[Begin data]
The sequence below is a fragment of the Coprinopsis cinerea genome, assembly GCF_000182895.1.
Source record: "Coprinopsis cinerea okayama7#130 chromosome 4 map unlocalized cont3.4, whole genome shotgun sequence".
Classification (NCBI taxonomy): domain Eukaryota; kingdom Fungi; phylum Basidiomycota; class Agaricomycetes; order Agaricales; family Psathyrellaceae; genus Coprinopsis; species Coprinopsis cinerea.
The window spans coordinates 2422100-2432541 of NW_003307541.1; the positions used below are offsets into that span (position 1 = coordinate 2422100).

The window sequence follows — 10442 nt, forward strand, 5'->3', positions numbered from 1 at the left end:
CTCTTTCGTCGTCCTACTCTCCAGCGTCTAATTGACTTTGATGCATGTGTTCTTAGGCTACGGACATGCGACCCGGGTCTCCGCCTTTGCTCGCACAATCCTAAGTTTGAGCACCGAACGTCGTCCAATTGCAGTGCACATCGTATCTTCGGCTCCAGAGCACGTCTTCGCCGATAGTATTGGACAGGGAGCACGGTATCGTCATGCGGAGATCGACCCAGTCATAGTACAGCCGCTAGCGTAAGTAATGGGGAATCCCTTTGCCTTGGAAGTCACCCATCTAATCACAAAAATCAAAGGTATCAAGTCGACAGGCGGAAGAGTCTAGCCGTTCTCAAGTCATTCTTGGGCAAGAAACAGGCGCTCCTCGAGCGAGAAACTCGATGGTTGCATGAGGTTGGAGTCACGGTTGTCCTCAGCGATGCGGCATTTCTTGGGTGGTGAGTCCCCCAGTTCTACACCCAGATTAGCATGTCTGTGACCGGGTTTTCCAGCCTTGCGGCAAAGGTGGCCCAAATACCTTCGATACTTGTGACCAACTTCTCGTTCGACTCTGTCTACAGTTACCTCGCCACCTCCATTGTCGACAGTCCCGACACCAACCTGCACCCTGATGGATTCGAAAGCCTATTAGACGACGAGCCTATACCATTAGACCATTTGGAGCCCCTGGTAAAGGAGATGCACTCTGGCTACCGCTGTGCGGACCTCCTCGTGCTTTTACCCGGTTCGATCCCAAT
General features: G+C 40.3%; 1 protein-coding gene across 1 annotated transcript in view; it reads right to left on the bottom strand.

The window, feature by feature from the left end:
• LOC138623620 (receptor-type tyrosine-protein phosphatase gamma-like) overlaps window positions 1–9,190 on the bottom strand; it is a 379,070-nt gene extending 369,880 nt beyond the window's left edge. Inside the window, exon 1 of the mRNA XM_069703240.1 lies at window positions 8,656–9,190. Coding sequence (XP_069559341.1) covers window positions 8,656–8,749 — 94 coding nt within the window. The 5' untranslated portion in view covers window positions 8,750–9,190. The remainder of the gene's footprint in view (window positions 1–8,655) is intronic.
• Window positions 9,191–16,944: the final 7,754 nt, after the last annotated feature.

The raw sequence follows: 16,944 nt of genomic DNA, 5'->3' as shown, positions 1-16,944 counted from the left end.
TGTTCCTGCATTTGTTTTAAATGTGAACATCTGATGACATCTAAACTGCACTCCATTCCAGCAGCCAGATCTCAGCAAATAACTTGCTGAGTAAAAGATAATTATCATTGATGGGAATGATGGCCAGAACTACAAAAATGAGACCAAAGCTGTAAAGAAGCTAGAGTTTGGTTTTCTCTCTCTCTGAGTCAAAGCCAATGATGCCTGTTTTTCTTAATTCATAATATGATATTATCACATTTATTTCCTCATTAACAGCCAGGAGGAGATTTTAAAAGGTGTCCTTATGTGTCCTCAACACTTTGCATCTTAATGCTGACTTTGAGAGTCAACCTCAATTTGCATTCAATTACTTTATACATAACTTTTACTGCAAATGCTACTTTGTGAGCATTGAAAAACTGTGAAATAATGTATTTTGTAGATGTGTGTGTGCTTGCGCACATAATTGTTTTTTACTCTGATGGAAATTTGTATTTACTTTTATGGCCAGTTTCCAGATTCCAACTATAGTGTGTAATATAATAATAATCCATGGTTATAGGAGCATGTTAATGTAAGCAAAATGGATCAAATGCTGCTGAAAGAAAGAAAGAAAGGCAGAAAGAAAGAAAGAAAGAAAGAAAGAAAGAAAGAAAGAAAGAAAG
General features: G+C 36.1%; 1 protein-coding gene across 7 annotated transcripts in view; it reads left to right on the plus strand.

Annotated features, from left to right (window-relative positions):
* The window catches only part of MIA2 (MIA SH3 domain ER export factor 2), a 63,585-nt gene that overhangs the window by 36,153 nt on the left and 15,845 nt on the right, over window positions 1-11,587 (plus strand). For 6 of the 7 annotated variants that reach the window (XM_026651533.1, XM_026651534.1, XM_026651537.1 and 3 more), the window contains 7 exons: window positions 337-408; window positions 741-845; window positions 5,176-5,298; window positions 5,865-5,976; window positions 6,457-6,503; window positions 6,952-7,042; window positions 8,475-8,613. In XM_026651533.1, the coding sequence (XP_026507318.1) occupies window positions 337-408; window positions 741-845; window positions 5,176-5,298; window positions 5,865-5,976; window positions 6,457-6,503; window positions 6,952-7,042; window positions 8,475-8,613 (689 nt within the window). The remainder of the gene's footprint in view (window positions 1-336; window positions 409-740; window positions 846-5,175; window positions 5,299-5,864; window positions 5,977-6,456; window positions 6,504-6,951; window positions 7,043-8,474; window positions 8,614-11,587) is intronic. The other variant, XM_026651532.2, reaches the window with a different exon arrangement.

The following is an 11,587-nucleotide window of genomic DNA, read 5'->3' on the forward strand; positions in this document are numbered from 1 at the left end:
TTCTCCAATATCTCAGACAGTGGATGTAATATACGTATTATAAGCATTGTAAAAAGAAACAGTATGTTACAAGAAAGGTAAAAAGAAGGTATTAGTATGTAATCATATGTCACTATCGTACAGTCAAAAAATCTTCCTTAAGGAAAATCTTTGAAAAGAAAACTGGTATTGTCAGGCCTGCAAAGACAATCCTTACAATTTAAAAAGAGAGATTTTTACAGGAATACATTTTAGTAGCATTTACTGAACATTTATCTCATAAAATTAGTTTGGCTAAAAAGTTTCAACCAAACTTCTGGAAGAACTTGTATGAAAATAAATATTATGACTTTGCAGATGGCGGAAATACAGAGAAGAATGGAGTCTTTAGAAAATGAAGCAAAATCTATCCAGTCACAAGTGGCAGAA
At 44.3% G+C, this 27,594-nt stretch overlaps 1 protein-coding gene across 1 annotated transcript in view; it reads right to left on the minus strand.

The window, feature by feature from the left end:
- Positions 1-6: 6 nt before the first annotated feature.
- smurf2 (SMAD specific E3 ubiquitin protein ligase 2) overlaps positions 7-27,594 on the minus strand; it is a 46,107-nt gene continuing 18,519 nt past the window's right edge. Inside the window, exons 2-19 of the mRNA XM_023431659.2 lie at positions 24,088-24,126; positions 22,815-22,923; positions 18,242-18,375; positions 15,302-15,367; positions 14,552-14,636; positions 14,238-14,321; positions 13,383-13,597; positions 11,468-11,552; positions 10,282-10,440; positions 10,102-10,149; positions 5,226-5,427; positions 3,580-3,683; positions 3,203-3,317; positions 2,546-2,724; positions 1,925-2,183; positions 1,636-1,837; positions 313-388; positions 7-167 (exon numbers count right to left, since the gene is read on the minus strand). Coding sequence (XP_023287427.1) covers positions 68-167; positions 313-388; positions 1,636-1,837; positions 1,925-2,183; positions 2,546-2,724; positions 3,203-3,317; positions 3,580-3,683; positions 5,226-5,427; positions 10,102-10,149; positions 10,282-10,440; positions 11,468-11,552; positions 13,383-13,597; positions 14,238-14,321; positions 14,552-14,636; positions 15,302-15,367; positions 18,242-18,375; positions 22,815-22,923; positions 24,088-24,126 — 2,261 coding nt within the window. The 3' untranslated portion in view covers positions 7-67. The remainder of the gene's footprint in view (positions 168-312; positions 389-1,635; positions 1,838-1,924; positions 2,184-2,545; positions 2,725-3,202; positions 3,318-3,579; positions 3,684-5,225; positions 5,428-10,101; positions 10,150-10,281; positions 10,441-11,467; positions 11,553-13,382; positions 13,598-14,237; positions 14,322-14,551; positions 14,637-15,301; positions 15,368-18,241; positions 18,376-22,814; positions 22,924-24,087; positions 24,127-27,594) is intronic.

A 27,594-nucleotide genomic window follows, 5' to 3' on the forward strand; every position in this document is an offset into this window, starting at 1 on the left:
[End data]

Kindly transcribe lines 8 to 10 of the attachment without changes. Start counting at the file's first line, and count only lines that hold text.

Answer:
The window, feature by feature from the left end:
• LOC138623620 (receptor-type tyrosine-protein phosphatase gamma-like) overlaps window positions 1–9,190 on the bottom strand; it is a 379,070-nt gene extending 369,880 nt beyond the window's left edge. Inside the window, exon 1 of the mRNA XM_069703240.1 lies at window positions 8,656–9,190. Coding sequence (XP_069559341.1) covers window positions 8,656–8,749 — 94 coding nt within the window. The 5' untranslated portion in view covers window positions 8,750–9,190. The remainder of the gene's footprint in view (window positions 1–8,655) is intronic.
• Window positions 9,191–16,944: the final 7,754 nt, after the last annotated feature.